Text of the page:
When I went home a few days later, I got a good look in the mirror and felt like my nightmare was just beginning. The left side of my face was swollen from my eye all the way down my neck, making my head look like a large, orange square.
My veins left black and blue trails through dead skin, and to top off the Freak Show staring back at me, my mouth was swollen open, my jaw locked at a 90 degree angle.
I looked like Frankenstein’s monster.
You can imagine the mindfuck this was for a teenage girl who had only days before been planning her prom night. Thankfully, whatever medication they gave made me sleep for a few more weeks.
When I finally returned to high school, everyone was fascinated by my spider-bitten face.
By then my skin was almost back to normal except at the exact location of the bite. Basically, it looked like I had a jawbreaker in my mouth. For months. I wondered if it was my fate to be the girl who looked like she was sucking on an Everlasting Gobstopper for eternity.
The jokes at school started immediately. Teenagers would hum the Spiderman theme song as I walked by.
Let's see your web, Spidergirl!”
"Careful, she's a black widow now. She'll kill her mate.”
But the worst was when they’d ask me if the spider had laid eggs in my face. It was actually a good question considering I had a jawbreaker-sized lesion, but it made me panic.
“What if a million spider babies crawl out of your face while you’re sleeping?” someone wondered out loud.
It seemed plausible. Maybe there were eggs incubating in my face. It was a good thing I had had all that coma sleep before, because my baby spider anxiety made it so I could no longer sleep at all, terrified that spiders were going to crawl out of my face at any moment.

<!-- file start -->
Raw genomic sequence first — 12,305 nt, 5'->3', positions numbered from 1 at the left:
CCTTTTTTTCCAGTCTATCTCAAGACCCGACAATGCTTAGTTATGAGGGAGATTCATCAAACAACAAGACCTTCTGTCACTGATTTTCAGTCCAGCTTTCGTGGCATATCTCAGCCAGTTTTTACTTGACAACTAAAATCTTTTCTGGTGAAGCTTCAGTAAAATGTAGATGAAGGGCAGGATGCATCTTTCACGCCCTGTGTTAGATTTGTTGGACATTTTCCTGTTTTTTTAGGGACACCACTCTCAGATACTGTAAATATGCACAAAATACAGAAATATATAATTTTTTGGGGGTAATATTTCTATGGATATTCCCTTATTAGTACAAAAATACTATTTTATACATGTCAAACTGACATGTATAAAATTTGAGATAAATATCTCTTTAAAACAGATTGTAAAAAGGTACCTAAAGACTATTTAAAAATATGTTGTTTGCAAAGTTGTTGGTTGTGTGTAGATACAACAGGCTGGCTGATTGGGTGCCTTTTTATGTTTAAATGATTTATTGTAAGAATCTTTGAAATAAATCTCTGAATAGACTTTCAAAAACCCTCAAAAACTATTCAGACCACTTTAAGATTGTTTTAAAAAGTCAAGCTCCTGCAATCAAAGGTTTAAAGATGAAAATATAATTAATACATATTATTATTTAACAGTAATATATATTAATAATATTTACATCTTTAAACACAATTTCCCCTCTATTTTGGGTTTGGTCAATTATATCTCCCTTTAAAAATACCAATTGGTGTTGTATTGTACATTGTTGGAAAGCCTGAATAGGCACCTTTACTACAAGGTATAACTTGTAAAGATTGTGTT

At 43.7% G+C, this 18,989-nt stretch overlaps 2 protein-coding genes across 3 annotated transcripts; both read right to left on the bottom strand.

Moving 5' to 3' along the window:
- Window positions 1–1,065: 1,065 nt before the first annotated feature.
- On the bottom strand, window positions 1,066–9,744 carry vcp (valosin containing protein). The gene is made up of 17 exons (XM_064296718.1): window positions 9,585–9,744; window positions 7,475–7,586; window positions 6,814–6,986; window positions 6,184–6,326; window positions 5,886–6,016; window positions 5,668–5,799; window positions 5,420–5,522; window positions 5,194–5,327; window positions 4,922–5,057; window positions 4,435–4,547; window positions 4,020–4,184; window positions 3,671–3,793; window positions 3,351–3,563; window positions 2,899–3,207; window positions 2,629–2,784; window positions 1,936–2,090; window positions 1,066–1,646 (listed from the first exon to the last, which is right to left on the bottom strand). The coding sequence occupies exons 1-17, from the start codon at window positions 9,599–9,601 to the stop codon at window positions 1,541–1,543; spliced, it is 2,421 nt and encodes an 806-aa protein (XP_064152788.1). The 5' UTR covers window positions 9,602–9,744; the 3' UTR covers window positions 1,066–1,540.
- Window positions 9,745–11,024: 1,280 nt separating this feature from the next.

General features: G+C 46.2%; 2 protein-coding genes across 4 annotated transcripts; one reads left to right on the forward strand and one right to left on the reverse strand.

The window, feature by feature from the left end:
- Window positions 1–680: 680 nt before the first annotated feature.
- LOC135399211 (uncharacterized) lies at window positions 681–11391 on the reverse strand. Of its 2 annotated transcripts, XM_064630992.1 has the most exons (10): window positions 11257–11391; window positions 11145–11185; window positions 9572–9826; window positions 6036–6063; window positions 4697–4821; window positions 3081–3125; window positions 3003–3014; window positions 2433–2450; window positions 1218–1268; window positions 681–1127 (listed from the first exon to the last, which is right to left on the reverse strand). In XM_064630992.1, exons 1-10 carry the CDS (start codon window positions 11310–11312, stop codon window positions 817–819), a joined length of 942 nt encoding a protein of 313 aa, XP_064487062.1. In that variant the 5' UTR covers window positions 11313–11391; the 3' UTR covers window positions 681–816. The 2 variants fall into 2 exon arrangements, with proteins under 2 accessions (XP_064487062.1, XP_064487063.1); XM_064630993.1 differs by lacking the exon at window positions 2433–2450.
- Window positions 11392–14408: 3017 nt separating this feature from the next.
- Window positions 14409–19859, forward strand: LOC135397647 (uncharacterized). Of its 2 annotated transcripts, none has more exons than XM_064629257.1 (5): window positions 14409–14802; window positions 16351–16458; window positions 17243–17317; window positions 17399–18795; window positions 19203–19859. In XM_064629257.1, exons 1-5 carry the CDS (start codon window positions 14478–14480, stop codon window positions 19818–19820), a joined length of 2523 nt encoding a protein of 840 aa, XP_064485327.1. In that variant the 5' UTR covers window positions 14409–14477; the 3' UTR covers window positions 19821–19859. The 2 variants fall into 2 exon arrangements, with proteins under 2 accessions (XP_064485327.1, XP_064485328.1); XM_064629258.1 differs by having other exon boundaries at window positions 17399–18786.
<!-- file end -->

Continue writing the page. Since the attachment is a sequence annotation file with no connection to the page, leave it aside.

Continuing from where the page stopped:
Next, the wound started itching. This horrible itch from the inside of my skin, like something was trying to break out. I'd catch myself clawing at my skin maniacally, having to sit on my hands while it burned internally, not wanting to open the wound. My eyes were bloodshot and I thought I was going to have a mental breakdown.
There were no spider babies.
By summer, the knot had melted into a perfect red ring stamped on my jaw, the black widow's final marking. It was so bright that my green cover-up stick couldn't disguise it, even for an hour, but at least this was a badge of honor I could wear somewhat proudly. I had survived a black widow’s lethal venom and I had a red ring to prove it.
The good news is that after about a year, the ring faded and now there's no evidence this spider bite ever occurred, except some photos I have locked away. Very few people are allowed to see those pictures.
Where I live now is a spider haven. The oddest thing is that I'm not scared of them. All fear went out the window once that red ring faded. Maybe it is because I lived, or maybe it's because the odds of lightening striking twice are rare. Or maybe it’s because we can’t live our lives afraid of everything.
Still, Arachnophobia hit theaters the very next year. I never have seen it.